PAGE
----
Mitt Romney Was Ready to Troll Boston with Fireworks If He Won
That wouldn’t have gone over so well.
Image Credit: Merritt Boyd via Flickr
Mitt Romney’s campaign had a $25,000 firework show all ready to go in Boston Harbor should he have won the election Tuesday night, The Globe’s Glen Johnson reports. We’re fairly tickled by the counterfactual here, as it’s safe to assume that an eight minute display of noisy fireworks, timed to mark the moment Romney unseated President Obama, wouldn’t have been received super well by the good people of Boston. Suffolk County voted for Obama by a 57 point margin, meaning that about three in four voters here might have felt a bit trolled should their defeat have been greeted with a pyrotechnic display in the sky. Instead of a cruel kick-them-while-their-down Tumblr like “White People Mourning Mitt Romney” (which actually exists and is not the most gracious behavior we’ve ever seen from Democrats) we might have gotten a cruel kick-them-while-their-down tumblr from the right like “Bostonians cursing at the sky after Obama’s loss.”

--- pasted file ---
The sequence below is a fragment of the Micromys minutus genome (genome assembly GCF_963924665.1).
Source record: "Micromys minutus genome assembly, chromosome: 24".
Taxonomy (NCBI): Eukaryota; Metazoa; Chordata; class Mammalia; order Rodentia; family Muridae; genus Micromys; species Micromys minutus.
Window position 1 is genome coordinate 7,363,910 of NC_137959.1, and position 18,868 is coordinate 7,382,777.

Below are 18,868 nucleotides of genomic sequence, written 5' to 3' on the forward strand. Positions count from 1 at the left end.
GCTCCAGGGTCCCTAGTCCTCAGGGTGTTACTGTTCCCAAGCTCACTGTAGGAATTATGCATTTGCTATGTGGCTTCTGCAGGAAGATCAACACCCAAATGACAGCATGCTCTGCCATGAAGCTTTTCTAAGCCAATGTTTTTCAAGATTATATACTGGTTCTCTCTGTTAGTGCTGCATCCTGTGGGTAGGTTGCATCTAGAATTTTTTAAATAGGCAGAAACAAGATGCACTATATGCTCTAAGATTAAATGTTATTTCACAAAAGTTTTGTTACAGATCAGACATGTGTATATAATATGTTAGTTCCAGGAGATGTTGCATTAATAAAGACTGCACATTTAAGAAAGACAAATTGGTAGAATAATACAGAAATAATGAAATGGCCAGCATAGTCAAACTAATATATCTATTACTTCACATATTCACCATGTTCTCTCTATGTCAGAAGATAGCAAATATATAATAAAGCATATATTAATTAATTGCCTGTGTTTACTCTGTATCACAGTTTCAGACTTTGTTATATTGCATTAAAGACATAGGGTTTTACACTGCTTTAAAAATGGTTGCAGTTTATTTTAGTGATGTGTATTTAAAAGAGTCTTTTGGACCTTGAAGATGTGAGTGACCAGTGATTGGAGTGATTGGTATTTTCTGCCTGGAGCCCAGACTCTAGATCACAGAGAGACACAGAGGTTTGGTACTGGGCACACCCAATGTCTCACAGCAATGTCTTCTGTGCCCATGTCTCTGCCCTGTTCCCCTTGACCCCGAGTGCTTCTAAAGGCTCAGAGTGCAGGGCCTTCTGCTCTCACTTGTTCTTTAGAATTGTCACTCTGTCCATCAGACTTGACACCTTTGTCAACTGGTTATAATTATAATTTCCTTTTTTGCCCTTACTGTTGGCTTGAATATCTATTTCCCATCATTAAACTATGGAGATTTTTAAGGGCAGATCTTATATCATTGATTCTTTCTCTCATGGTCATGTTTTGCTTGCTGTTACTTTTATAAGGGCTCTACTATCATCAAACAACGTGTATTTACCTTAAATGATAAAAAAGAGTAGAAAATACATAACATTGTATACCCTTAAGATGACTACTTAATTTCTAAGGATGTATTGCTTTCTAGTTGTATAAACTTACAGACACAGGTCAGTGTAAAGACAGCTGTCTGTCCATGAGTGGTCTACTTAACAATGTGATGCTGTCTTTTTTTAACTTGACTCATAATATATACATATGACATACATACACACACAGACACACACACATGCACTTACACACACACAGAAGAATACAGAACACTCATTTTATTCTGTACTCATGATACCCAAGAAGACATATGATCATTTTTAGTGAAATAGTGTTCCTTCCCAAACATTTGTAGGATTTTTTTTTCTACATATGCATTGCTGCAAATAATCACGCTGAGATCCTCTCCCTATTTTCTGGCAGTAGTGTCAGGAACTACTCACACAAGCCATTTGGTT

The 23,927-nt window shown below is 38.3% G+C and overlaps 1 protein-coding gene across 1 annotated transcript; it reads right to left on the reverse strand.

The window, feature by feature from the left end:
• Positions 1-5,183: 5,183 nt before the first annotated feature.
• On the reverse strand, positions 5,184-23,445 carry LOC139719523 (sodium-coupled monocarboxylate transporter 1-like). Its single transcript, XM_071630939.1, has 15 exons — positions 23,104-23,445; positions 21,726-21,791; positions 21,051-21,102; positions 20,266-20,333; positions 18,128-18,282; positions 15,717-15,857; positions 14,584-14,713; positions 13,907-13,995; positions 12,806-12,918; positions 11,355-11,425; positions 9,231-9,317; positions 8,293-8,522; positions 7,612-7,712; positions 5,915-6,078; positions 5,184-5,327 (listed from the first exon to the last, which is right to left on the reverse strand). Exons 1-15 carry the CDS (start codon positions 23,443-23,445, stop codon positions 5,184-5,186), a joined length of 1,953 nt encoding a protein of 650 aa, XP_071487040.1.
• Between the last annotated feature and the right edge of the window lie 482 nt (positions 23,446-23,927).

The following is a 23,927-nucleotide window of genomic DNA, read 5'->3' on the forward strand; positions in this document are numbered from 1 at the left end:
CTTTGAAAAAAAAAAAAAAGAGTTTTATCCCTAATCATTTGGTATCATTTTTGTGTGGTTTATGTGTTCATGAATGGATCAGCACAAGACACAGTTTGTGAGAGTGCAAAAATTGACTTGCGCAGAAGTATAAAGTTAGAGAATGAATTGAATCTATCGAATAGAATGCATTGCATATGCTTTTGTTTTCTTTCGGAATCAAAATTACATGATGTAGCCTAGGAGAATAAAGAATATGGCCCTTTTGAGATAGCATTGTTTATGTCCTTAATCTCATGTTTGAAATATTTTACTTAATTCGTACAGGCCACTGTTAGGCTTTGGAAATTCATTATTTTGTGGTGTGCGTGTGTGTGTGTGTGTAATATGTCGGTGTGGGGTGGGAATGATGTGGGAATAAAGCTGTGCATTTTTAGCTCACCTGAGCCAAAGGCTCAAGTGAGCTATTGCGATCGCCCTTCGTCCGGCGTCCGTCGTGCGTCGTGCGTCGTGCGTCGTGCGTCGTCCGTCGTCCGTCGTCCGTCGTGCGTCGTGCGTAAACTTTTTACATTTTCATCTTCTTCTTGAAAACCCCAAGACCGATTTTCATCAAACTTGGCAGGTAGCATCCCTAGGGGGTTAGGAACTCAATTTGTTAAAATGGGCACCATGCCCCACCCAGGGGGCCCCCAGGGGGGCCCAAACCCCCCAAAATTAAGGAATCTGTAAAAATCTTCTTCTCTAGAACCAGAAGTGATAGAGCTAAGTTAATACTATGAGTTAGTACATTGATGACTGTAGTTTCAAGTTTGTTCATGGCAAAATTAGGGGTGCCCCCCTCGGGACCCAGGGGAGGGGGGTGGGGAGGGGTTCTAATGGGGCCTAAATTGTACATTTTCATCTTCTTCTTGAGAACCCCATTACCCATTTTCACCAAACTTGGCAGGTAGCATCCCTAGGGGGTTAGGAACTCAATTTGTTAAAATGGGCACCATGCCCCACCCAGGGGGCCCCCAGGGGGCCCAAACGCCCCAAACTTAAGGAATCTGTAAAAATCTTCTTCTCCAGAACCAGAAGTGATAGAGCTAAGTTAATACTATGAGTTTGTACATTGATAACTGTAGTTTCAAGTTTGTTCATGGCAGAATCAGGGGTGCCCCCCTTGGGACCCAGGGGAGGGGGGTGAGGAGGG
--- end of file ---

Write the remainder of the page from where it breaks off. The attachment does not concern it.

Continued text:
Also, we know it’s not much in the scope of campaign spending, but $25,000 still seems a lot to spend on a fireworks display when polls leading up to the election showed a fairly decent chance Romney would lose. When Romney said going into the day that he hadn’t even written a concession speech, it sounded like bravado designed to keep supporters enthusiastic. But as reports have noted in the days since the election, it wasn’t. He and Paul Ryan seemed to truly believe the polls were “skewed” to overestimate the numbers of minority and young voters that would show up to the election. When it became clear that the had lost, Romney “hastily composed” some remarks, CBS’s Jan Crawford reports. At least the company running the fireworks show knew enough to hedge their bets. “With the possibility of a show being canceled or fireworks going unused, they are set up in a manner to safely remove any unused fireworks,” The Globe’s Johnson writes. “They are then taken back to the shop, inspected, and returned to inventory for use some other time.”